So now we are requested to visit one of the larger American schools. There is a rather lengthy email with specific instructions of what to do:
- Come early, let your child get comfortable and interact with the others
- When we ring the bell, quickly leave your child and he will follow the teacher to the classroom
- The assessment will be 1.5 hours (ya, I think its too long also)
- Do not ask the teachers any questions after the assessment as they cannot speak to you
It seemed quite serious for such small children. They mention a few things they are looking for. One of those was to see if the child was comfortable to leave his or her parent when they rang the bell. I really wondered how this would work. A four year old at a big facility with new children and strange adults for the first time and no separation anxiety permitted. And while safety is not as bad here as in the US, this is the age you start teaching your children about strangers. I could see this working out really well. I have a way of predicting the future.
So we arrive early and Erin goes out to play on the playground with the other kids. Long story short, a boy snatches something he is playing with – twice. His feelings were hurt, and even though he tried to be assertive the second time it happened, it still ended in tears. And he is wailing on the playground. I’ve not mentioned before he must have a strong diaphragm because his voice projects well, and this situation was no different. In fact, it was so loud, we were not sure that we heard the bell ring. So of course separation anxiety is alive and well. All the other kids seemed to follow their strangers with no issues.
He finally gets in the classroom and settles. Reluctantly, he goes to play with the blocks. I find my way to the holding tank for parents. On my way, there were some teachers who seemed kind of surprised I was still lingering. When I explained the situation to confirm I wasn’t stalking the testing rooms, they immediately asked, “oh, was that “Johnny” who snatched it?”. In fact yes it was. They seemed to have his number. I learned that his older brother goes to the school already. I guess he was a little over confident on the playground since he probably already felt it was his turf.
While in the holding tank, I notice a lot of these parents are very American. This school is very American. There is nothing wrong with being American. I am one, but at the same time it feels odd because it does not feel like Dubai.
I have to consider the fact that my son is a hybrid of sorts. His mom is American and his dad is Turkish. He won’t fit into either box. I was thrilled at his answer the first time I asked him where he was from. “Istanbul, Texas”. It is not a bad idea to consider a place with diversity.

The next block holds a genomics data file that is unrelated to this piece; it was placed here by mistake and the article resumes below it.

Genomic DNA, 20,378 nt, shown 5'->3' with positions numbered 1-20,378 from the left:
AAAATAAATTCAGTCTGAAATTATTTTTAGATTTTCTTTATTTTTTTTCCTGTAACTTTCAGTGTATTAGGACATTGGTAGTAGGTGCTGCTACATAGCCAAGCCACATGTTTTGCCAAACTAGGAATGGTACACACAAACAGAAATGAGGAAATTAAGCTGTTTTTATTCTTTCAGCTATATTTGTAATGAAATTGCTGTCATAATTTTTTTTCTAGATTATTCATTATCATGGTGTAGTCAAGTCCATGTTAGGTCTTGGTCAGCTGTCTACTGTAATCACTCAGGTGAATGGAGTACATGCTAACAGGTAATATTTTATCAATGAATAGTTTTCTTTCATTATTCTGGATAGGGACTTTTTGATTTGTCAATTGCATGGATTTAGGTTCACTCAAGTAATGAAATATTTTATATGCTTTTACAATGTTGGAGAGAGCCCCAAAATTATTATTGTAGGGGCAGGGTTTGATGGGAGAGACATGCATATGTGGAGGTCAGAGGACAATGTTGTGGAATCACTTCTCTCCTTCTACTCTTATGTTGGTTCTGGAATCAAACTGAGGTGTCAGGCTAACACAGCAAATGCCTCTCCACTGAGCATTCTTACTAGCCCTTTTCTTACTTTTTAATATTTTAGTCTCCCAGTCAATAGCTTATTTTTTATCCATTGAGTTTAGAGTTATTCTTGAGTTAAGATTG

The mom sitting next to me proceeds to tell me her life story. She is unhappy here. If her son did not get in, she would not be disappointed as that would be her ticket to go back to the US. She had not looked at any other schools.
I start to wonder if other parents here feel the same. I hope not. For sure we do not know how long we will live in Dubai. However, for the time we are here, this is our home. Dubai is a transient place for a lot of people so moving is a fact of life. However, it would be nice if the children that my son will spend most of his time with are of a similar mindset that Dubai is a nice place (because it is), and they enjoy where they are.
Finally we were instructed we could collect our children. When I saw Erin he was happy, but not overly enthusiastic. As we walked back to the car he had made his decision. “Mommy, I do not want to go to this school because the children are not very nice.” He was really bothered by the “naughty boy”.
A few days later I got an email stating that he got in. I have not yet read it in detail yet as it is quite lengthy and there seem to be a lot of instructions around the payment method and seat reservations.
Ironically, when we arrived at his school today (late), there were two teachers visiting Erin’s class from that very school. They were likely there to observe a child that they wanted to follow up on, which they mention in their instructions. I cannot imagine any of Erin’s classmates not getting in, as they are all bright, intelligent children.
We were trying really hard to be there early before they did the roll call. He was upset that we did not get there sooner. It was classic. He hid behind me and held my leg just as he did when he did not want to join the assessment.
We have one more assessment to go.